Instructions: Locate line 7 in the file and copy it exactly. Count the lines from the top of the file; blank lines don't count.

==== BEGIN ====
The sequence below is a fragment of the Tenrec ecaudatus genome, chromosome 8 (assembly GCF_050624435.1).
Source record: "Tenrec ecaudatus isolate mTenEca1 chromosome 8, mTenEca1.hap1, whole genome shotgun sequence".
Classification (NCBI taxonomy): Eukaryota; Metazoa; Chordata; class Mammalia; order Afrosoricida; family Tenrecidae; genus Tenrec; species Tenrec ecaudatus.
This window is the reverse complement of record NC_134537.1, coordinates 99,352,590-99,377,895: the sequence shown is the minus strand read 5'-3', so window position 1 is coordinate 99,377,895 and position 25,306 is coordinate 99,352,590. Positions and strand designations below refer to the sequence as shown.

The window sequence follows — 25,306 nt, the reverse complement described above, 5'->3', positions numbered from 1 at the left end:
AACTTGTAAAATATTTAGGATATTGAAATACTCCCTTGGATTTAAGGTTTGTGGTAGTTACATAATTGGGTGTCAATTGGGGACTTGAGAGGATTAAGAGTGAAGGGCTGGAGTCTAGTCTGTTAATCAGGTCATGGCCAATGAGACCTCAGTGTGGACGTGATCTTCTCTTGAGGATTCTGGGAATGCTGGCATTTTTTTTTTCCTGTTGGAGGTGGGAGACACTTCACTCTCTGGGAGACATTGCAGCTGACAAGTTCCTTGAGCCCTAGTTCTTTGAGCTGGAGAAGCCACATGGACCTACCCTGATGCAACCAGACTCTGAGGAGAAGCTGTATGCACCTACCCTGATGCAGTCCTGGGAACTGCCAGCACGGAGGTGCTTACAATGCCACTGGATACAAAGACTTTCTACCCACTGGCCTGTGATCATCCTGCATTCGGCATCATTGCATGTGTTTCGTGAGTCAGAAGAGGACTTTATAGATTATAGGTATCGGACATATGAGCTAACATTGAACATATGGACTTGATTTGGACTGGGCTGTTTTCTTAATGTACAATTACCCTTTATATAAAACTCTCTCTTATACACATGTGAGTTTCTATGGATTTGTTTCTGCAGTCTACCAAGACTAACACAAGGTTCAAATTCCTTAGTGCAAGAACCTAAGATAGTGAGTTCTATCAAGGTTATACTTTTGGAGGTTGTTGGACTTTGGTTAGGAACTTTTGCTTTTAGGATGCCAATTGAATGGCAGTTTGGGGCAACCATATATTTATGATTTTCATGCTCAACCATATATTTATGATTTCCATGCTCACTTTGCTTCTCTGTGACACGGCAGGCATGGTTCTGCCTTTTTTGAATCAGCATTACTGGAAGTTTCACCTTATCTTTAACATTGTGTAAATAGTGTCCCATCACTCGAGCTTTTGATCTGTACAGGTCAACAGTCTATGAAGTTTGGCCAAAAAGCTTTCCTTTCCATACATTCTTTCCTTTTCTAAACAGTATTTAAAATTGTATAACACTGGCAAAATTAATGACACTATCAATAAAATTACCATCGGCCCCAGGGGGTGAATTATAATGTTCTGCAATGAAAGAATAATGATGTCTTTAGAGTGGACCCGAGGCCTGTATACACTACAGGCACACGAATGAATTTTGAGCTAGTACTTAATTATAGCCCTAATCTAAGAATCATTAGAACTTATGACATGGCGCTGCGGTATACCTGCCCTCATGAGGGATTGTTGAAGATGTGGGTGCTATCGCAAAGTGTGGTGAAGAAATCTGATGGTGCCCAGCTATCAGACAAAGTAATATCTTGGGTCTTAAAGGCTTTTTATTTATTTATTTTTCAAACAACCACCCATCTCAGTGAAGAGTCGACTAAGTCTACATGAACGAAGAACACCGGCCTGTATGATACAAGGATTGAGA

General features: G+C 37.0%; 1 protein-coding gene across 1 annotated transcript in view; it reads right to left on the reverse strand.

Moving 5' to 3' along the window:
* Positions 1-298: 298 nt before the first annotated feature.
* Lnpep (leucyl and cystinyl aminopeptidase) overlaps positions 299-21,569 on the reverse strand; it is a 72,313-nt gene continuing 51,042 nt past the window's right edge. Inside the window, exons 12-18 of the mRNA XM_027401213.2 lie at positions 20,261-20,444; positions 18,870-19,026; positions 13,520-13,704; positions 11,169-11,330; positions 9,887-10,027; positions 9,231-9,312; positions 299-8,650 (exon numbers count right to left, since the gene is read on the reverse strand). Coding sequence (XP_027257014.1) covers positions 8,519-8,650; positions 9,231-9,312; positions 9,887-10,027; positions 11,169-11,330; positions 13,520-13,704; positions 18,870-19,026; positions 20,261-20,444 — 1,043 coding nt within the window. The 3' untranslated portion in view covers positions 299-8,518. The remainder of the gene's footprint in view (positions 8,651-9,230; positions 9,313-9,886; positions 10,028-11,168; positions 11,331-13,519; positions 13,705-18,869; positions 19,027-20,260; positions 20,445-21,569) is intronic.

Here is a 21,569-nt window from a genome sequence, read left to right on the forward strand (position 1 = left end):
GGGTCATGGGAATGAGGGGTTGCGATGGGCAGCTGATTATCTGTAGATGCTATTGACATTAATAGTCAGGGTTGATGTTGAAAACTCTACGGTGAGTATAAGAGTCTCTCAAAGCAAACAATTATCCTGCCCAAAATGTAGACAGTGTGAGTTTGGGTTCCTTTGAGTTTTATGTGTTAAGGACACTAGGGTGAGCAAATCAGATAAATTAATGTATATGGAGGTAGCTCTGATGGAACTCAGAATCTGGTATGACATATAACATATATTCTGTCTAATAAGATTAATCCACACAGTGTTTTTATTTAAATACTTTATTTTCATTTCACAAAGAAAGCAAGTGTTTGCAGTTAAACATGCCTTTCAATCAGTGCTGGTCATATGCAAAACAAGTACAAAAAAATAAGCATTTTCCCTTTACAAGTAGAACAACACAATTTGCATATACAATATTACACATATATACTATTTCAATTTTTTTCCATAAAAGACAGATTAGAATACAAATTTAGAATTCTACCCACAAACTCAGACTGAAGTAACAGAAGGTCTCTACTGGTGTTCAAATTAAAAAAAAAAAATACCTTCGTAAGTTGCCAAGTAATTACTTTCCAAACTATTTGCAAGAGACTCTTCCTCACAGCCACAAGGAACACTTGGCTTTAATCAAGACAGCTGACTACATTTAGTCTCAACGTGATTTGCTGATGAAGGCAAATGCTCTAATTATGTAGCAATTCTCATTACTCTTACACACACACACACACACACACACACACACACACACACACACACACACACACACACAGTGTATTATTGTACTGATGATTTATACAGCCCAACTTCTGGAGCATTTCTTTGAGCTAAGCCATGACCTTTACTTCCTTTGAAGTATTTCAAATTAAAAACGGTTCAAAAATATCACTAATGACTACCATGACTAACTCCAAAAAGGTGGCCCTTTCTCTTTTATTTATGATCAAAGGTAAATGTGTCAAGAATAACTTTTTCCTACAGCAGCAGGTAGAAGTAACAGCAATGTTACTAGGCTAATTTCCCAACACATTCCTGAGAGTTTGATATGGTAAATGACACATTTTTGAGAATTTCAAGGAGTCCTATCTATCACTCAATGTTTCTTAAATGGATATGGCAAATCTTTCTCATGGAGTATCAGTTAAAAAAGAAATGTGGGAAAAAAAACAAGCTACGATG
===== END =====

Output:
General features: G+C 37.0%; 1 protein-coding gene across 1 annotated transcript in view; it reads right to left on the reverse strand.